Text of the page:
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Posted on July 11, 2019 (5779) By Rabbi Naftali Reich | Series: | Level:

Without water, life cannot survive. Nonetheless, millions of Jewish people survived in the parched and barren desert for forty years. How was this possible? Only through a miracle. During their travels through the desert, the Jewish people were accompanied by a rock from which an abundant supply of water constantly flowed. It was called Miriam’s Well, because it existed in the merit of Moses’ older sister Miriam, who was a righteous woman and a prophetess in her own right.

In this week’s portion, we read about Miriam’s death only months before the entry of the Jewish people into the Holy Land. The Torah also tells us that Miriam’s Well ceased to function after she died, and the people were faced with a critical water shortage. They besieged Moses and demanded that he provide water for them, for otherwise they would die. God told Moses to take his staff in hand and speak to the rock. Instead of speaking, however, Moses struck the rock with his staff. The waters gushed forth again, but Moses forfeited the opportunity of entering the Holy Land. Because of his mistake, he passed away while the Jewish encampment was massed on the east bank of the Jordan River.

A number of questions come to mind. Why was the water given to the Jewish people only in the merit of Miriam? Why couldn’t the water continue after her death without Moses speaking to the rock? Why didn’t God want to leave the faucet open for the Jewish people?

The commentators explain that one of the most striking features of water is that its viscosity allows it to adapt perfectly to its surroundings; water will naturally assume the shape of any container into which it flows. Symbolically, Miriam represented this quality. She was able to adapt her faith and her steadfast fealty to God’s will under any and all circumstances. Come what may, Miriam shone as the paragon of staunch faith.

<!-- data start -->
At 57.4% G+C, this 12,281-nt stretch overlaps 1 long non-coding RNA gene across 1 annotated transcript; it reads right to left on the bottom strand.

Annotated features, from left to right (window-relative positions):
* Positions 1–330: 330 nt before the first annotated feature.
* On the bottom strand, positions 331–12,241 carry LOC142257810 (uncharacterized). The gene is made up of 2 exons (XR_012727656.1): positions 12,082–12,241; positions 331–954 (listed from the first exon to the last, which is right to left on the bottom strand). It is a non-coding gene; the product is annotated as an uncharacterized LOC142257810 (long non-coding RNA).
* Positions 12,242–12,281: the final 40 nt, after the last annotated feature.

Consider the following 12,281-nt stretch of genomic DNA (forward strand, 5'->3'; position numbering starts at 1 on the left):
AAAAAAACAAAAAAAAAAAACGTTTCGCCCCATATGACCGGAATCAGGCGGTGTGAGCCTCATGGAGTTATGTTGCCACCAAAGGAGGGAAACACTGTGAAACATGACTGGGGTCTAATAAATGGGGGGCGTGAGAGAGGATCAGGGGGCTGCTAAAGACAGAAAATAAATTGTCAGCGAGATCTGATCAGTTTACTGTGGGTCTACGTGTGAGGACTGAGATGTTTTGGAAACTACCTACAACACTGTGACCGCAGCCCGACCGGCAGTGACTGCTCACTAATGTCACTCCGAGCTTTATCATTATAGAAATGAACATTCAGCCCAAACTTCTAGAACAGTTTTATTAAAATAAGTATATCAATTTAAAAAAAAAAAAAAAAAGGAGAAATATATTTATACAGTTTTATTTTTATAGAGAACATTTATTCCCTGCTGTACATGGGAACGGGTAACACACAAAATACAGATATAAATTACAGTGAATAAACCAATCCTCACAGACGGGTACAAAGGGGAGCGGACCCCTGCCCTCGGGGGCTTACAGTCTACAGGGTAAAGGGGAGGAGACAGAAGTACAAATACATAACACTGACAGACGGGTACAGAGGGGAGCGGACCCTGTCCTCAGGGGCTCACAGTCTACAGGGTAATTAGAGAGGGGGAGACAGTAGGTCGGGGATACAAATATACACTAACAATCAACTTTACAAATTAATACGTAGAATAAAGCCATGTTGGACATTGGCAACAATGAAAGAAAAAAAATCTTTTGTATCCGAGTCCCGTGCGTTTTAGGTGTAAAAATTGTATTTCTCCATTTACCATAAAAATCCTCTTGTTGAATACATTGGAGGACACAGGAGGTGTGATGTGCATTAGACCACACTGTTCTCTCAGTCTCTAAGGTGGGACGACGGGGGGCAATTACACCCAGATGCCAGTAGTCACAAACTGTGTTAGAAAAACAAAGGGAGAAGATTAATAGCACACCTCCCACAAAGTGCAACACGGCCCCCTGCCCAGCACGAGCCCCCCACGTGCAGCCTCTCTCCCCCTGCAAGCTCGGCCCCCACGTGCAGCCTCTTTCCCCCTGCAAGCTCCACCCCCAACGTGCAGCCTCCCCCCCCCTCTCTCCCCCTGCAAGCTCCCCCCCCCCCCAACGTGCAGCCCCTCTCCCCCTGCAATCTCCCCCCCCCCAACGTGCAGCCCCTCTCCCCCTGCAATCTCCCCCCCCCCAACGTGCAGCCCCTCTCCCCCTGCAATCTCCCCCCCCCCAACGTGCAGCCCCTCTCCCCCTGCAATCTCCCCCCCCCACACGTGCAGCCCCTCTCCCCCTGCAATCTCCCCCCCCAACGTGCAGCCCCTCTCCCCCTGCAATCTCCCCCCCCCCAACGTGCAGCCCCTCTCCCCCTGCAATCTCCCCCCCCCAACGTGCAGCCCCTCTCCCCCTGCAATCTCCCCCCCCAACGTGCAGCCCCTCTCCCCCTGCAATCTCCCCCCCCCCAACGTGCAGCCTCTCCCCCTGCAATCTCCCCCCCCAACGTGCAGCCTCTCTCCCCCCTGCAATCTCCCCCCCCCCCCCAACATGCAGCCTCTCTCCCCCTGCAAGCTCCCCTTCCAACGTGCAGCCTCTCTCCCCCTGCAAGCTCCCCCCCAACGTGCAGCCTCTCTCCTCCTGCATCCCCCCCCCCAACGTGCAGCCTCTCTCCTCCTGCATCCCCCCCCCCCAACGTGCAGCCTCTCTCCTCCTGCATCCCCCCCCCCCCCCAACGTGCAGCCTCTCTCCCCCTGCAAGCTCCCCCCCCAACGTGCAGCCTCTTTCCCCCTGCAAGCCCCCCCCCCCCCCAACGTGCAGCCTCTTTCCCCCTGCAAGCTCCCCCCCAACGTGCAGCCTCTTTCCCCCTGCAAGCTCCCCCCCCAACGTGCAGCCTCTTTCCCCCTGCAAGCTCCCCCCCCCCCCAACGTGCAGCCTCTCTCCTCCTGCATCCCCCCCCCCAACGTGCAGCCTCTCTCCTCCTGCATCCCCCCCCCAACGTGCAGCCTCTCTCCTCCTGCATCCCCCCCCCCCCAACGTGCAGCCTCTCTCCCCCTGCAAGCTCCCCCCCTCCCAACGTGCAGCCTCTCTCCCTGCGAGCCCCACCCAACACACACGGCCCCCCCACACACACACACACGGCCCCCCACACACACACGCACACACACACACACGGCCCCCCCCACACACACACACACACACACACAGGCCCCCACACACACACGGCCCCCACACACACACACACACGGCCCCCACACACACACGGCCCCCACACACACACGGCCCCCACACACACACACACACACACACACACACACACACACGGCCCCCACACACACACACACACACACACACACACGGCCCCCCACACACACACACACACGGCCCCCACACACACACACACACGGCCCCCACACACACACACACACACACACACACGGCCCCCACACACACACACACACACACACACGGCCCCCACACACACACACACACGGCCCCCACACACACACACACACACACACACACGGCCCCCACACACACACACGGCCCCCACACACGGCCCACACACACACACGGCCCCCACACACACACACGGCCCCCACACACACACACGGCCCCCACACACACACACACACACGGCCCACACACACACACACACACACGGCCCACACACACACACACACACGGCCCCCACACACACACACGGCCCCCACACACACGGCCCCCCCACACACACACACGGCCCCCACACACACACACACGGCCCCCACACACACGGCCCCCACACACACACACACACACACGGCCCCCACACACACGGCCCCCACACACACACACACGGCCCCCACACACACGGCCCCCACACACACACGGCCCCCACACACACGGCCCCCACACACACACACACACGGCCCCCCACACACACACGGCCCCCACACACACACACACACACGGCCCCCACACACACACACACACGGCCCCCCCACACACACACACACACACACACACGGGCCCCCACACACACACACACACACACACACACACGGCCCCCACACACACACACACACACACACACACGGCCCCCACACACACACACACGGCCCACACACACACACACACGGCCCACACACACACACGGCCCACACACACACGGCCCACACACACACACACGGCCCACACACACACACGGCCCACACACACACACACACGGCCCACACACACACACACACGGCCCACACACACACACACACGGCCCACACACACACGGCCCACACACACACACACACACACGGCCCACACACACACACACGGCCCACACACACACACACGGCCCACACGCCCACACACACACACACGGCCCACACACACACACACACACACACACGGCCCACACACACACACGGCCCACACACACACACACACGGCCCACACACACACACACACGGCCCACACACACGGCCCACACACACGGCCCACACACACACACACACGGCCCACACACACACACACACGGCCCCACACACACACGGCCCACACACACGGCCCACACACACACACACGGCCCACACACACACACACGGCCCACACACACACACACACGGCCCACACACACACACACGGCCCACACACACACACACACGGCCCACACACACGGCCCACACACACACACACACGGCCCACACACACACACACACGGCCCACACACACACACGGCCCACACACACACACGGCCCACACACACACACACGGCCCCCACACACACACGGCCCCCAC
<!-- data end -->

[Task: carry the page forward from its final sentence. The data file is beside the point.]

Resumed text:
Miriam was born during the darkest chapter of the Jewish bondage in Egypt. Her name, recalling the word marah, bitter, evokes the bitterness of the Jewish condition. When she was just a young girl, Pharaoh decreed that all male babies be thrown into the river. Husbands and wives separated in order to avoid producing children who would be drowned, but Miriam persuaded her parents to have faith and remain together. As a result, her brother Moses, redeemer of the Jewish people, was born. Miriam was the famous midwife Puah, who crooned to the infants when they were born.

Like water, Miriam adapted to the oppression and the suffering and remained strong in her faith. Therefore, in her merit, God provided the Jewish people with miraculous water in the desert. And when she died, a new demonstration of supreme faith was required. God wanted Moses to draw water from the rock by speaking alone.

A man hired a wagon driver to take him to a distant city. As they traveled through dense forests and over craggy mountains, the passenger sat relaxed in his seat, enjoying the scenery.

Suddenly, a thunderstorm arose. The passenger told the wagon driver to pull over, but he insisted that they could not do so safely. They had to push on through the storm.

The passenger began to tremble with fear.

“Don’t worry,” the wagon driver reassured him. “All will be well.”

“But how do I know that?”

“Because I am telling you so,” the wagon driver replied. “You were not afraid when we were travelling through dangerous forests and over steep mountain roads on the edge of sheer cliffs. You relied in my skills. Well, do you think I’ve never driven through a thunderstorm? You can trust me.”

In our own lives, we find it easier to have faith when things are going reasonably well. When we seem to be on the road to success and encounter trials and struggles, we have faith that we will ultimately succeed. But what happens when things are falling apart, Heaven forbid? What happens when they become stormy? Those are the times that test our faith. Those are also the times when our faith can spell the difference between hope and despair. Text Copyright © 2007 by Rabbi Naftali Reich and

Rabbi Reich is on the faculty of the Ohr Somayach Tanebaum Education Center.